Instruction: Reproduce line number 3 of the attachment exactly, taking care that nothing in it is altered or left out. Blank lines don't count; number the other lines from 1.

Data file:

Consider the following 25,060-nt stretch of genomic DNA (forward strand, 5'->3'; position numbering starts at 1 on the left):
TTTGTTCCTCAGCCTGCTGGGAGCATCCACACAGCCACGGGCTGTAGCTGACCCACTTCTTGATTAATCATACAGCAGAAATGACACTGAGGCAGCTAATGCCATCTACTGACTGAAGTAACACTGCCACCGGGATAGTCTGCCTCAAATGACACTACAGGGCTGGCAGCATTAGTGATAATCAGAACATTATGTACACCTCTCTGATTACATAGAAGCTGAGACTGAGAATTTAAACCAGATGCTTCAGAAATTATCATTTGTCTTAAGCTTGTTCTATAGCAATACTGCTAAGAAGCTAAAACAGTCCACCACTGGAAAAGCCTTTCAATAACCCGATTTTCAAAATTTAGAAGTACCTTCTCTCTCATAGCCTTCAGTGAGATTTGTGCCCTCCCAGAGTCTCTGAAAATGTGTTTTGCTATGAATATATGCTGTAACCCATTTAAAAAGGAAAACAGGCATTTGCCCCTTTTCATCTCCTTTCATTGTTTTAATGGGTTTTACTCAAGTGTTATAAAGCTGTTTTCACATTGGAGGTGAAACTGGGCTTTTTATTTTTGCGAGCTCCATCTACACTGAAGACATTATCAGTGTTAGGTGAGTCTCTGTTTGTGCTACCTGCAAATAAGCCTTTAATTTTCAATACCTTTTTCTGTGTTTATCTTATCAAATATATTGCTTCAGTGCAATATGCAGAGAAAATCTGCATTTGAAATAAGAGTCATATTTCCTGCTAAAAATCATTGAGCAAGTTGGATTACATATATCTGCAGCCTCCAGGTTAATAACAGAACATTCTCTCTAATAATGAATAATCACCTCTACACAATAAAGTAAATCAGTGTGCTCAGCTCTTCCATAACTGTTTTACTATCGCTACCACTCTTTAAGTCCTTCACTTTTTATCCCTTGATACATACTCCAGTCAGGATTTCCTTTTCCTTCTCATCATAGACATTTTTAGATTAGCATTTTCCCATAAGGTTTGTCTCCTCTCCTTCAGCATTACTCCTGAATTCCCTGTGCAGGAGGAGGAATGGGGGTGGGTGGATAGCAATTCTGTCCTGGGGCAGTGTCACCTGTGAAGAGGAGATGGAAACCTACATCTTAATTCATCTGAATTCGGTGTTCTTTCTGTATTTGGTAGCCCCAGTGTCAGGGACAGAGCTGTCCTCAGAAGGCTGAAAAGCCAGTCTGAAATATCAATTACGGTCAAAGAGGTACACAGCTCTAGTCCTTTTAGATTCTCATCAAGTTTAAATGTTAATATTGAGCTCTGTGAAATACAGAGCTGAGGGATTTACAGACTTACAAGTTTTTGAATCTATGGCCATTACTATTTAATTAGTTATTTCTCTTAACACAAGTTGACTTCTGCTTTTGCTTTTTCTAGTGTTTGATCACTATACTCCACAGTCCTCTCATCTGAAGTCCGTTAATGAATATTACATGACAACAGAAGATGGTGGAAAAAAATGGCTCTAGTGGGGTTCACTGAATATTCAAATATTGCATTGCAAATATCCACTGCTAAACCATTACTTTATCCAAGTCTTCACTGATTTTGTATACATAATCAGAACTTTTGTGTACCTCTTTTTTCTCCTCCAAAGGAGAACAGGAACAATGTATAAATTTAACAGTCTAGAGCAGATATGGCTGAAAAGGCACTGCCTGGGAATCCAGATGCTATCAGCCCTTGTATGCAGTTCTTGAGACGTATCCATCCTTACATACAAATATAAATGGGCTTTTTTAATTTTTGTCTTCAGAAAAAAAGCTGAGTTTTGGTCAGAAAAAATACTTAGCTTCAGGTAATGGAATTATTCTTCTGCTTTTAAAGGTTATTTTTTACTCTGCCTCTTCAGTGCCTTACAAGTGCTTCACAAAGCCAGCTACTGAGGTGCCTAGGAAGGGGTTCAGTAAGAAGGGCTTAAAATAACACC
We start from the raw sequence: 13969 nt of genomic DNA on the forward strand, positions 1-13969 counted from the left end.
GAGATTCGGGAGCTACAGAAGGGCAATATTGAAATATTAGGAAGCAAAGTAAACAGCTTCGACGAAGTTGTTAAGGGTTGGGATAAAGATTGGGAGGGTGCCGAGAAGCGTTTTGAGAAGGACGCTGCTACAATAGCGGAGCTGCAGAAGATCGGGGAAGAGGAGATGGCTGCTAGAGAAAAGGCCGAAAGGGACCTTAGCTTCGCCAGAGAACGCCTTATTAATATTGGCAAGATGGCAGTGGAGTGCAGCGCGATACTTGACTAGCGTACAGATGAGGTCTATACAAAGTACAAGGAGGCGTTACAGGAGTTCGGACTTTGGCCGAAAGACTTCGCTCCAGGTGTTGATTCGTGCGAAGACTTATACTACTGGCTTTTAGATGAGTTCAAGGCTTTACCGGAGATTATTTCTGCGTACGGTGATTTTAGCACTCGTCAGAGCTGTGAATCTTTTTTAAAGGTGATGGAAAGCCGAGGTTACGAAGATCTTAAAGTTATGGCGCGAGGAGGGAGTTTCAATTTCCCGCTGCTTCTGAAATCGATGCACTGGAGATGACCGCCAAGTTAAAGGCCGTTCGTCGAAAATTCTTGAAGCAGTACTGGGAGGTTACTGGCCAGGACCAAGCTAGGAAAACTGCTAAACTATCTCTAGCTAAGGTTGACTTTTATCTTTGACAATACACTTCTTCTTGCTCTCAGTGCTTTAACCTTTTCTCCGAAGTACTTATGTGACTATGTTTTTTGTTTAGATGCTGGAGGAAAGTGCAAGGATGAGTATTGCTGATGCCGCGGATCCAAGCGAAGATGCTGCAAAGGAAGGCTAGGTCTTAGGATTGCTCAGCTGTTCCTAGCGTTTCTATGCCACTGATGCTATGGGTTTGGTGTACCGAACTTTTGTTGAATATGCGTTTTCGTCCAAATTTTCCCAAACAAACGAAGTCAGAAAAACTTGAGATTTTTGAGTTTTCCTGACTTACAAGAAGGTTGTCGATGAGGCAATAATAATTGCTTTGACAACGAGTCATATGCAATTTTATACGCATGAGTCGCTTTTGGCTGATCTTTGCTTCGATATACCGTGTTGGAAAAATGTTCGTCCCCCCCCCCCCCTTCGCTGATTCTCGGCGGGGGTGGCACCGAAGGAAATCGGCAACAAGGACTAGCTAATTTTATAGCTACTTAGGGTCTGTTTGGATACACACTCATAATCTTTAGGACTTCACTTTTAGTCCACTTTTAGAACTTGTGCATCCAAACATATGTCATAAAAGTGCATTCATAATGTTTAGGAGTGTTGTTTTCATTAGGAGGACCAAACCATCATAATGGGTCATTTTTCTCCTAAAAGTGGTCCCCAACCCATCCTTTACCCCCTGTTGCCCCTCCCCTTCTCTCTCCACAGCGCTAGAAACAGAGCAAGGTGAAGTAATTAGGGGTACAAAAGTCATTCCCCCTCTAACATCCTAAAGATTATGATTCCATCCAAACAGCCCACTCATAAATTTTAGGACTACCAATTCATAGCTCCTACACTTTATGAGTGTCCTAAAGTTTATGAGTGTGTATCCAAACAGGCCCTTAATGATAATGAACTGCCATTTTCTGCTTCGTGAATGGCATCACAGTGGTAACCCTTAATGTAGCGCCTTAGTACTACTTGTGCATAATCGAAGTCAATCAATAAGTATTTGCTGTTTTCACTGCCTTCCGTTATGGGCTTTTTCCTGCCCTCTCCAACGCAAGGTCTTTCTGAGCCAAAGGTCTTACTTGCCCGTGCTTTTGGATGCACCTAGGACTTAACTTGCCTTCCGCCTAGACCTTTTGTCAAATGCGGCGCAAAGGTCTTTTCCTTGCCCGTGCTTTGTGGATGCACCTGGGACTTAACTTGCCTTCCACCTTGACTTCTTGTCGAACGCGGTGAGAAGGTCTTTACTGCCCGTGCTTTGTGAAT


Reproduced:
We start from the raw sequence: 13969 nt of genomic DNA on the forward strand, positions 1-13969 counted from the left end.